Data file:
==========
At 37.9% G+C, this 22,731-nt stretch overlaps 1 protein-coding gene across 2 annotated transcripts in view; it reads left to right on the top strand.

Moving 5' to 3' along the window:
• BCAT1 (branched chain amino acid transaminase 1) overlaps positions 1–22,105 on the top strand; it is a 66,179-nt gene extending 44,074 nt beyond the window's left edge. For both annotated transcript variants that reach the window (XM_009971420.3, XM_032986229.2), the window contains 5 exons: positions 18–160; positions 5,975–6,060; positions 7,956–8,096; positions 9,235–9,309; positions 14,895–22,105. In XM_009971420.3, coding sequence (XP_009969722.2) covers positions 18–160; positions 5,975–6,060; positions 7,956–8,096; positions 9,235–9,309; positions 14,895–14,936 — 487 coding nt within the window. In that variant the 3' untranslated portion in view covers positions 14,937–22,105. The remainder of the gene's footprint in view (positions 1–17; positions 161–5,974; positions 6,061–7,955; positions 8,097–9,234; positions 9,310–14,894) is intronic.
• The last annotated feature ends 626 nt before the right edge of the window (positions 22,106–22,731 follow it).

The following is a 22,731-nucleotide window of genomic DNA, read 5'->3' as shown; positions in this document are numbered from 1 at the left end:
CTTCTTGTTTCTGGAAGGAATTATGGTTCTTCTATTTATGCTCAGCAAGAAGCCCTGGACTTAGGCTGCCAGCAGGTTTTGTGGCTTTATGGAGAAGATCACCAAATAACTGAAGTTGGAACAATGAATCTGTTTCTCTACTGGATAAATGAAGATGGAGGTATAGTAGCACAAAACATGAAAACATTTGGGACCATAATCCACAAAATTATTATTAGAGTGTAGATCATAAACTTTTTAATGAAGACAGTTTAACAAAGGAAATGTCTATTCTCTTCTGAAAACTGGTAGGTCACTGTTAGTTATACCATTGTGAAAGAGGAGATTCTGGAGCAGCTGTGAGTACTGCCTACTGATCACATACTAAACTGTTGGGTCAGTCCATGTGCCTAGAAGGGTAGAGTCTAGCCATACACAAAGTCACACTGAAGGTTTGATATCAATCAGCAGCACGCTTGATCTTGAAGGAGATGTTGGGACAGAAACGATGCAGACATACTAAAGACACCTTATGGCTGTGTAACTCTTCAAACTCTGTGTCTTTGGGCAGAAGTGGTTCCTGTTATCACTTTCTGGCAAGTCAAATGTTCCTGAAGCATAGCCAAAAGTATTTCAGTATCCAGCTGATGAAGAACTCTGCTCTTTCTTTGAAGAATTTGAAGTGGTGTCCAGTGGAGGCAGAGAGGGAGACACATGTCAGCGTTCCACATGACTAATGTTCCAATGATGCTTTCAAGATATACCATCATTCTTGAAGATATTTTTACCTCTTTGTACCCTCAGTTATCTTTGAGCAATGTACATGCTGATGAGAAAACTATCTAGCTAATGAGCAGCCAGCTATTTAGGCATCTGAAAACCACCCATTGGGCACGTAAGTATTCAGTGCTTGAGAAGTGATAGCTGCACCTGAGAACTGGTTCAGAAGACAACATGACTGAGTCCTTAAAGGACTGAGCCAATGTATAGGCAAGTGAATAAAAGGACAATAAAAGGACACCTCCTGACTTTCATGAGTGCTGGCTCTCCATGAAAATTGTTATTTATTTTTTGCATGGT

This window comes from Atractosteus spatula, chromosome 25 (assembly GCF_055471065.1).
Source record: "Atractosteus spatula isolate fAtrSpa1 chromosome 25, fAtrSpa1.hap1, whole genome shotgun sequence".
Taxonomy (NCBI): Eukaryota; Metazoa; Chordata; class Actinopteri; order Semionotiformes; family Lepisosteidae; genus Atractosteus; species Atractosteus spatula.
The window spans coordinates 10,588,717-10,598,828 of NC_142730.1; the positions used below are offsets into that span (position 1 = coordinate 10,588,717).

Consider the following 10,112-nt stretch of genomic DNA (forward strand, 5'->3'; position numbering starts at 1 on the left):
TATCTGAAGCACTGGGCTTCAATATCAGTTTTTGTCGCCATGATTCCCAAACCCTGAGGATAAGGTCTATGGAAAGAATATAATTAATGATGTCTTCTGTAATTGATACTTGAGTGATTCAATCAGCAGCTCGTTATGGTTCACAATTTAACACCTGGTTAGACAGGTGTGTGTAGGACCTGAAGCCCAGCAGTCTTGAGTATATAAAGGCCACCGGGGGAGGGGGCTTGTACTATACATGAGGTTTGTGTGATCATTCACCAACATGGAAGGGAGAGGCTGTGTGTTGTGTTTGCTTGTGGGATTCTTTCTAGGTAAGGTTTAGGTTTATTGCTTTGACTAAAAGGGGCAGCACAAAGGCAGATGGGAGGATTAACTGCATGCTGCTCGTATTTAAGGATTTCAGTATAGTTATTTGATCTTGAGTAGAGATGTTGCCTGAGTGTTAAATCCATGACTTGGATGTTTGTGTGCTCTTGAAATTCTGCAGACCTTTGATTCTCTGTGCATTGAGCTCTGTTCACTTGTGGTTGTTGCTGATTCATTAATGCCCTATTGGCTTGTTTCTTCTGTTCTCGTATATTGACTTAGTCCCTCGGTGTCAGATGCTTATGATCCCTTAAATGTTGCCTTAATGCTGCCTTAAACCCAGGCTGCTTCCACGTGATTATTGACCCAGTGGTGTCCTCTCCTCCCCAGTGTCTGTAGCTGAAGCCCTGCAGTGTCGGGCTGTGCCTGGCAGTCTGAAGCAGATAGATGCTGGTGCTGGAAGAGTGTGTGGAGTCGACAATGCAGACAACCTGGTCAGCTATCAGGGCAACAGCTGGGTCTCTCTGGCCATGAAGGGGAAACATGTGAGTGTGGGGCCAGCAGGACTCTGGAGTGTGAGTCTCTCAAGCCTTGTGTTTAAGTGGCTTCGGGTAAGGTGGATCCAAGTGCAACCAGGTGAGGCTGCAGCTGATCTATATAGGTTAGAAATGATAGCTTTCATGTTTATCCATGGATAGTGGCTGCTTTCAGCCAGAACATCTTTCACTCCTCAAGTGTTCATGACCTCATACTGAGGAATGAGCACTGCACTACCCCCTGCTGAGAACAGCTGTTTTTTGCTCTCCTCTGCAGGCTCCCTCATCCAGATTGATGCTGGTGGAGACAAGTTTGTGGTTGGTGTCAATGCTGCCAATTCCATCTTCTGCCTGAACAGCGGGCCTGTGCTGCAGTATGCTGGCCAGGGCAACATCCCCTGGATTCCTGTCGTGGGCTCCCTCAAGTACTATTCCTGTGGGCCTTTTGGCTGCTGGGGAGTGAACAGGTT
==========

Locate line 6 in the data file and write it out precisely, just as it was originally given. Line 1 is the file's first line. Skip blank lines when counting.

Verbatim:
CTTCTTGTTTCTGGAAGGAATTATGGTTCTTCTATTTATGCTCAGCAAGAAGCCCTGGACTTAGGCTGCCAGCAGGTTTTGTGGCTTTATGGAGAAGATCACCAAATAACTGAAGTTGGAACAATGAATCTGTTTCTCTACTGGATAAATGAAGATGGAGGTATAGTAGCACAAAACATGAAAACATTTGGGACCATAATCCACAAAATTATTATTAGAGTGTAGATCATAAACTTTTTAATGAAGACAGTTTAACAAAGGAAATGTCTATTCTCTTCTGAAAACTGGTAGGTCACTGTTAGTTATACCATTGTGAAAGAGGAGATTCTGGAGCAGCTGTGAGTACTGCCTACTGATCACATACTAAACTGTTGGGTCAGTCCATGTGCCTAGAAGGGTAGAGTCTAGCCATACACAAAGTCACACTGAAGGTTTGATATCAATCAGCAGCACGCTTGATCTTGAAGGAGATGTTGGGACAGAAACGATGCAGACATACTAAAGACACCTTATGGCTGTGTAACTCTTCAAACTCTGTGTCTTTGGGCAGAAGTGGTTCCTGTTATCACTTTCTGGCAAGTCAAATGTTCCTGAAGCATAGCCAAAAGTATTTCAGTATCCAGCTGATGAAGAACTCTGCTCTTTCTTTGAAGAATTTGAAGTGGTGTCCAGTGGAGGCAGAGAGGGAGACACATGTCAGCGTTCCACATGACTAATGTTCCAATGATGCTTTCAAGATATACCATCATTCTTGAAGATATTTTTACCTCTTTGTACCCTCAGTTATCTTTGAGCAATGTACATGCTGATGAGAAAACTATCTAGCTAATGAGCAGCCAGCTATTTAGGCATCTGAAAACCACCCATTGGGCACGTAAGTATTCAGTGCTTGAGAAGTGATAGCTGCACCTGAGAACTGGTTCAGAAGACAACATGACTGAGTCCTTAAAGGACTGAGCCAATGTATAGGCAAGTGAATAAAAGGACAATAAAAGGACACCTCCTGACTTTCATGAGTGCTGGCTCTCCATGAAAATTGTTATTTATTTTTTGCATGGT